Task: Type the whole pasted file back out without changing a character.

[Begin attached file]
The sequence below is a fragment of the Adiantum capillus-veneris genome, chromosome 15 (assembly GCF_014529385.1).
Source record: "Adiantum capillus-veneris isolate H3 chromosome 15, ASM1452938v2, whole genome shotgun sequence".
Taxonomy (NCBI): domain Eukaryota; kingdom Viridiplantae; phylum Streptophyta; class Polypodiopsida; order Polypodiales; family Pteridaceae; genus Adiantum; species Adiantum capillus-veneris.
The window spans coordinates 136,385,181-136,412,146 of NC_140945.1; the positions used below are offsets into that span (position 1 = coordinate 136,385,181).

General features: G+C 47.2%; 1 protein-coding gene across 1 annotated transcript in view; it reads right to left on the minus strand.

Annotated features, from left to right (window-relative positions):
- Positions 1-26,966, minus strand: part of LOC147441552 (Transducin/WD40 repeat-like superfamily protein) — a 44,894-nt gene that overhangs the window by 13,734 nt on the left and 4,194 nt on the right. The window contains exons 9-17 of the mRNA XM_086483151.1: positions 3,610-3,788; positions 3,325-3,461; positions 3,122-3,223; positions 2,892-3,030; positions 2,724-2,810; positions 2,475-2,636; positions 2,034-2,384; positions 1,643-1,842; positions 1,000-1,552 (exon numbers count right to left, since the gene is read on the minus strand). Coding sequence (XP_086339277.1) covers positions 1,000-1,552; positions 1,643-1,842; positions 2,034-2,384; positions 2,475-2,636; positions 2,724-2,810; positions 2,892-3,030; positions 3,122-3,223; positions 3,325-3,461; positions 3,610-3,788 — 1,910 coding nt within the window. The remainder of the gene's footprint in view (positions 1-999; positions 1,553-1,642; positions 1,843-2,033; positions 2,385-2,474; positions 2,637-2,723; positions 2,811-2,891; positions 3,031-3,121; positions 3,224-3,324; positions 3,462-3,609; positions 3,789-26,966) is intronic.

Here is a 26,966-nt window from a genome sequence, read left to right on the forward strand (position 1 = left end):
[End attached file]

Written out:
The sequence below is a fragment of the Adiantum capillus-veneris genome, chromosome 15 (assembly GCF_014529385.1).
Source record: "Adiantum capillus-veneris isolate H3 chromosome 15, ASM1452938v2, whole genome shotgun sequence".
Taxonomy (NCBI): domain Eukaryota; kingdom Viridiplantae; phylum Streptophyta; class Polypodiopsida; order Polypodiales; family Pteridaceae; genus Adiantum; species Adiantum capillus-veneris.
The window spans coordinates 136,385,181-136,412,146 of NC_140945.1; the positions used below are offsets into that span (position 1 = coordinate 136,385,181).

General features: G+C 47.2%; 1 protein-coding gene across 1 annotated transcript in view; it reads right to left on the minus strand.

Annotated features, from left to right (window-relative positions):
- Positions 1-26,966, minus strand: part of LOC147441552 (Transducin/WD40 repeat-like superfamily protein) — a 44,894-nt gene that overhangs the window by 13,734 nt on the left and 4,194 nt on the right. The window contains exons 9-17 of the mRNA XM_086483151.1: positions 3,610-3,788; positions 3,325-3,461; positions 3,122-3,223; positions 2,892-3,030; positions 2,724-2,810; positions 2,475-2,636; positions 2,034-2,384; positions 1,643-1,842; positions 1,000-1,552 (exon numbers count right to left, since the gene is read on the minus strand). Coding sequence (XP_086339277.1) covers positions 1,000-1,552; positions 1,643-1,842; positions 2,034-2,384; positions 2,475-2,636; positions 2,724-2,810; positions 2,892-3,030; positions 3,122-3,223; positions 3,325-3,461; positions 3,610-3,788 — 1,910 coding nt within the window. The remainder of the gene's footprint in view (positions 1-999; positions 1,553-1,642; positions 1,843-2,033; positions 2,385-2,474; positions 2,637-2,723; positions 2,811-2,891; positions 3,031-3,121; positions 3,224-3,324; positions 3,462-3,609; positions 3,789-26,966) is intronic.

Here is a 26,966-nt window from a genome sequence, read left to right on the forward strand (position 1 = left end):